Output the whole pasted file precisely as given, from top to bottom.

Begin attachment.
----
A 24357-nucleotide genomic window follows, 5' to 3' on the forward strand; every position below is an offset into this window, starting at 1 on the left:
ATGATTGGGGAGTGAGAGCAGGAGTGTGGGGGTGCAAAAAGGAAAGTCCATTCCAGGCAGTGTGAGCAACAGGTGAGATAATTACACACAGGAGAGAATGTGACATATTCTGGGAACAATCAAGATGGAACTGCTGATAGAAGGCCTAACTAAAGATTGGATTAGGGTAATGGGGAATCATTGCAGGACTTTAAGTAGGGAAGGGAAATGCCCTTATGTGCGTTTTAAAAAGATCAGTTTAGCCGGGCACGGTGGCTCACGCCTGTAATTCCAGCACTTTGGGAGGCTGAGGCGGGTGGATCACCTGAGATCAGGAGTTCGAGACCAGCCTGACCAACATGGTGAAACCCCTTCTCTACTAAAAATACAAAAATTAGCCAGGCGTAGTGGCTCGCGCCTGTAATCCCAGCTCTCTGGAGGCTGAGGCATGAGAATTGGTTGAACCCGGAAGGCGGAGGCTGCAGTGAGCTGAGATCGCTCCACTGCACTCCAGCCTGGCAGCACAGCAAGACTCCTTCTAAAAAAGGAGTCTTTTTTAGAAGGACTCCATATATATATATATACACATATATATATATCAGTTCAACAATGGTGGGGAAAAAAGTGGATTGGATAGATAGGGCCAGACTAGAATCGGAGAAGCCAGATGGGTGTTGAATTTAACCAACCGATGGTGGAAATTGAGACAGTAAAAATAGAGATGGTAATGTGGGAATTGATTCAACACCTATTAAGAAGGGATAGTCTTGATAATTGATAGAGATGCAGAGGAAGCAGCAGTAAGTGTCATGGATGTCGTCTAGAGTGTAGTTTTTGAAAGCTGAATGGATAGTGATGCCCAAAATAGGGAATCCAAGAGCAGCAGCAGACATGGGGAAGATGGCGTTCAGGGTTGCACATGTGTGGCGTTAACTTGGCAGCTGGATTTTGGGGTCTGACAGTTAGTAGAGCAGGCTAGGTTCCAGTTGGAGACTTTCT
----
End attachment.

A 24357-nucleotide genomic window follows, 5' to 3' on the forward strand; every position below is an offset into this window, starting at 1 on the left:
ATGATTGGGGAGTGAGAGCAGGAGTGTGGGGGTGCAAAAAGGAAAGTCCATTCCAGGCAGTGTGAGCAACAGGTGAGATAATTACACACAGGAGAGAATGTGACATATTCTGGGAACAATCAAGATGGAACTGCTGATAGAAGGCCTAACTAAAGATTGGATTAGGGTAATGGGGAATCATTGCAGGACTTTAAGTAGGGAAGGGAAATGCCCTTATGTGCGTTTTAAAAAGATCAGTTTAGCCGGGCACGGTGGCTCACGCCTGTAATTCCAGCACTTTGGGAGGCTGAGGCGGGTGGATCACCTGAGATCAGGAGTTCGAGACCAGCCTGACCAACATGGTGAAACCCCTTCTCTACTAAAAATACAAAAATTAGCCAGGCGTAGTGGCTCGCGCCTGTAATCCCAGCTCTCTGGAGGCTGAGGCATGAGAATTGGTTGAACCCGGAAGGCGGAGGCTGCAGTGAGCTGAGATCGCTCCACTGCACTCCAGCCTGGCAGCACAGCAAGACTCCTTCTAAAAAAGGAGTCTTTTTTAGAAGGACTCCATATATATATATATACACATATATATATATCAGTTCAACAATGGTGGGGAAAAAAGTGGATTGGATAGATAGGGCCAGACTAGAATCGGAGAAGCCAGATGGGTGTTGAATTTAACCAACCGATGGTGGAAATTGAGACAGTAAAAATAGAGATGGTAATGTGGGAATTGATTCAACACCTATTAAGAAGGGATAGTCTTGATAATTGATAGAGATGCAGAGGAAGCAGCAGTAAGTGTCATGGATGTCGTCTAGAGTGTAGTTTTTGAAAGCTGAATGGATAGTGATGCCCAAAATAGGGAATCCAAGAGCAGCAGCAGACATGGGGAAGATGGCGTTCAGGGTTGCACATGTGTGGCGTTAACTTGGCAGCTGGATTTTGGGGTCTGACAGTTAGTAGAGCAGGCTAGGTTCCAGTTGGAGACTTTCT